Exposed by “Protection”
In an effort to protect populations from the coronavirus, more than half of the urban dwellers living in slums in Africa are getting exposed as they lose incomes, become homeless or as they are forced to “stay home” in overcrowded apartments. The irony, however, is that these problems aren’t due to a shortage of housing and the solution is not to loosen the lockdowns. The number of unoccupied dwellings is, in fact, increasing during the current period that homelessness is growing, let alone the empty hotels and holiday resorts that have no one to occupy them at the moment.
What we are facing is not an absolute shortage of homes. It is our financialised property market in many African big cities that have distorted access to decent accommodation. Housing is now treated as an asset instead of a basic right. In addition, in recent years platforms such as Airbnb have made this situation worse by transforming the regular accommodation into short-term accommodation for tourists or boarding houses from university students who in fact are not occupying them now.
What should governments do?
In the short term, national, regional and local governments, at a minimum, must adopt the following emergency measures and ensure they are enforced or effected:
- The proclaimed mortgage relief measures during the pandemic period are an urgent first step but governments must ensure they come into effect and not just end up being empty pronouncements as is the case in many countries in Africa.
- Governments must carry out mass testing for those in high risk densely populated areas but secure adequate temporary emergency accommodation with basic hygiene facilities for all the infected and where possible for all people without secure housing to allow them to practice social distancing and other necessary public health measures such as quarantine and self-isolation.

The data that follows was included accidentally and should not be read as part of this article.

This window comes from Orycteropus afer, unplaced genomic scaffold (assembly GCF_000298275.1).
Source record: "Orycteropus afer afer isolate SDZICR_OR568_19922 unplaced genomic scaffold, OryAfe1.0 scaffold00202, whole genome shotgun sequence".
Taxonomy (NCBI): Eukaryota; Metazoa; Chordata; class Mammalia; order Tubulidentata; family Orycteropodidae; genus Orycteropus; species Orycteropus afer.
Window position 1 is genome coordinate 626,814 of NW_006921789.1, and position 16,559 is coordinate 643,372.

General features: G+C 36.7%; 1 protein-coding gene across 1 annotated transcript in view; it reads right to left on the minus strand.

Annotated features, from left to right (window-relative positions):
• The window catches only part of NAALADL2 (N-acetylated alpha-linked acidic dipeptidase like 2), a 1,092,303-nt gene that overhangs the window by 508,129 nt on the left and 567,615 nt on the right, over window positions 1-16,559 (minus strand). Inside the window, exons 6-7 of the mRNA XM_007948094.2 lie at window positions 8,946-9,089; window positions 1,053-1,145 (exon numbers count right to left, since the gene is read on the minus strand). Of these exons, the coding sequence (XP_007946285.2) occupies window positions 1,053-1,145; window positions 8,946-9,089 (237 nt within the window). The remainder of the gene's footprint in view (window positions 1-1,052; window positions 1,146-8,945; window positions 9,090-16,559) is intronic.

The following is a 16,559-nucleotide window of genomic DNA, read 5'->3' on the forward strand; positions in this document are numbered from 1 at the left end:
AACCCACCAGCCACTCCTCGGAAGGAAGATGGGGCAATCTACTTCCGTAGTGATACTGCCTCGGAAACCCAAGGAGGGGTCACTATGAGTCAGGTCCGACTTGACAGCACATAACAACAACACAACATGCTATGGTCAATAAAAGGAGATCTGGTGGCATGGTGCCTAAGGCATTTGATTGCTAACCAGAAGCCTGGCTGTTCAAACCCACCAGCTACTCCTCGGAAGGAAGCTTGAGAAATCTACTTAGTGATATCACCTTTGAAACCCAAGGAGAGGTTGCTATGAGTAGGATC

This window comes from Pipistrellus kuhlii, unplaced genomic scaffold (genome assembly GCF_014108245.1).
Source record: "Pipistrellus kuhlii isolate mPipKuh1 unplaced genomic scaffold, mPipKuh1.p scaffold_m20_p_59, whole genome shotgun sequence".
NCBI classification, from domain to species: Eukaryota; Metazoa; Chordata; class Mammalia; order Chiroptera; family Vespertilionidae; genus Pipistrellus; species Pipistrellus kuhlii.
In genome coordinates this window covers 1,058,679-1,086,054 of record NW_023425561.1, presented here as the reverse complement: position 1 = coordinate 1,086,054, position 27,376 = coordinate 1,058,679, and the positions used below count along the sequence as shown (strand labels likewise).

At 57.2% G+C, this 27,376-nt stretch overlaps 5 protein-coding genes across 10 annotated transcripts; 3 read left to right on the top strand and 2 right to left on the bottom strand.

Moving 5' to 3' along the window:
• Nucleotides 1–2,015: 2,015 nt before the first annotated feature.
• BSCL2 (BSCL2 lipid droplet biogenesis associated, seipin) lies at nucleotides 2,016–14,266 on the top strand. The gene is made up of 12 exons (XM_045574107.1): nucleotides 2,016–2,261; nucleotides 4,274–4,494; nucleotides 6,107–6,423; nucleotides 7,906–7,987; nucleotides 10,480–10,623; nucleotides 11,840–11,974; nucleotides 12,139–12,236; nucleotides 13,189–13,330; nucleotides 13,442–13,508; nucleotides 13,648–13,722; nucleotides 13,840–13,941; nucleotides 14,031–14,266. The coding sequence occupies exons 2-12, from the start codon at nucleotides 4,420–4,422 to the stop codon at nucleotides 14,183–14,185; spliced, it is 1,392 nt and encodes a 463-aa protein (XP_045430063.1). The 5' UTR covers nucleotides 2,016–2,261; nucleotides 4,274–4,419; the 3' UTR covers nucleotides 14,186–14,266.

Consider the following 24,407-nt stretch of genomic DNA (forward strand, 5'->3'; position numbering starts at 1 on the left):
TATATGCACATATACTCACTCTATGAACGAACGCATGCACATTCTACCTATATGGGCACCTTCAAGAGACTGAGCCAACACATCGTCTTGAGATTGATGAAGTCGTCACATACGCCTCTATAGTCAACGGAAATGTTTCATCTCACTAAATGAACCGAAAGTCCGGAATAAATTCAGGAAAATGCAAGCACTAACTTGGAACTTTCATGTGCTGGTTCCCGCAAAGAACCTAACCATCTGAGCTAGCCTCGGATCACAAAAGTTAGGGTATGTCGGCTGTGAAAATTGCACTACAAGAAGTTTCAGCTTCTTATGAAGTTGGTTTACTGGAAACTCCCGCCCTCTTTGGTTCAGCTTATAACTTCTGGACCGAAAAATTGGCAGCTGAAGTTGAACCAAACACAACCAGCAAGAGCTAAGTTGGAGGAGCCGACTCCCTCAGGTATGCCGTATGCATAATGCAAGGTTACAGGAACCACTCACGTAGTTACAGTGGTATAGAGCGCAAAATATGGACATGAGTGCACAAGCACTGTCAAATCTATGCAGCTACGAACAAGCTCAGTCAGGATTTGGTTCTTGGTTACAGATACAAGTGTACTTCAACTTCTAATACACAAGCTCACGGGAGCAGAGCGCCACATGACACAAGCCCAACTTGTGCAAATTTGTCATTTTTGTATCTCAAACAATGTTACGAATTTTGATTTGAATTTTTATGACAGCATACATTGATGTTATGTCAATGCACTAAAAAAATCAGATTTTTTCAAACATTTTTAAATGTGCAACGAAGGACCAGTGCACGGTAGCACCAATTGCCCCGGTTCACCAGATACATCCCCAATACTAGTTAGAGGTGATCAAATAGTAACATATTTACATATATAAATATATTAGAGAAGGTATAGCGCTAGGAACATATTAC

- Empty hotels close to major teaching (university) hospitals could be commandeered for patients with COVID-19 who need quarantined nursing care. These hotels could also be used as places of rest for health workers who might wish to isolate themselves from their families as they sacrifice to help save the situation.
- Construct temporary accommodation.
- Governments must explore options for the provision of other basic needs to vulnerable communities or neighbourhoods, particularly food and hygiene essentials. Governments must put in place social protection systems for all to address multiple, often interrelated causes of homelessness by preventing poverty, easing the burden of certain expenditures during periods of unemployment and contributing to improved health.
International Cooperation is Necessary to Fight COVID-19 in Africa
Even though we are undergoing a crisis, here is an opportunity for Africa and the world at large to correct the anomaly of lack of or indecent housing in Africa and in many places of the word. The big factor for Africa here is how to finance such an emergency and clearly African countries are broke and have very little tax revenue coming in at the moment. Africa will need financial assistance from all its richer northern partners like Europe and the USA. The scale of this crisis demands it. Being not as economically vulnerable as Africa in the current crisis, the US and Europe, for now, must concentrate on helping Africa support its citizens walk through this very difficult time while Africa shelters in wait for normalcy to return and do a better job.
Charlie Chilufya, S.J. is the director of the Justice and Ecology Office of the Jesuit Conference of Africa and Madagascar (JCAM). He is a political-economic analyst for Africa. The article reflects the author’s opinion, and not necessarily the views of JESC.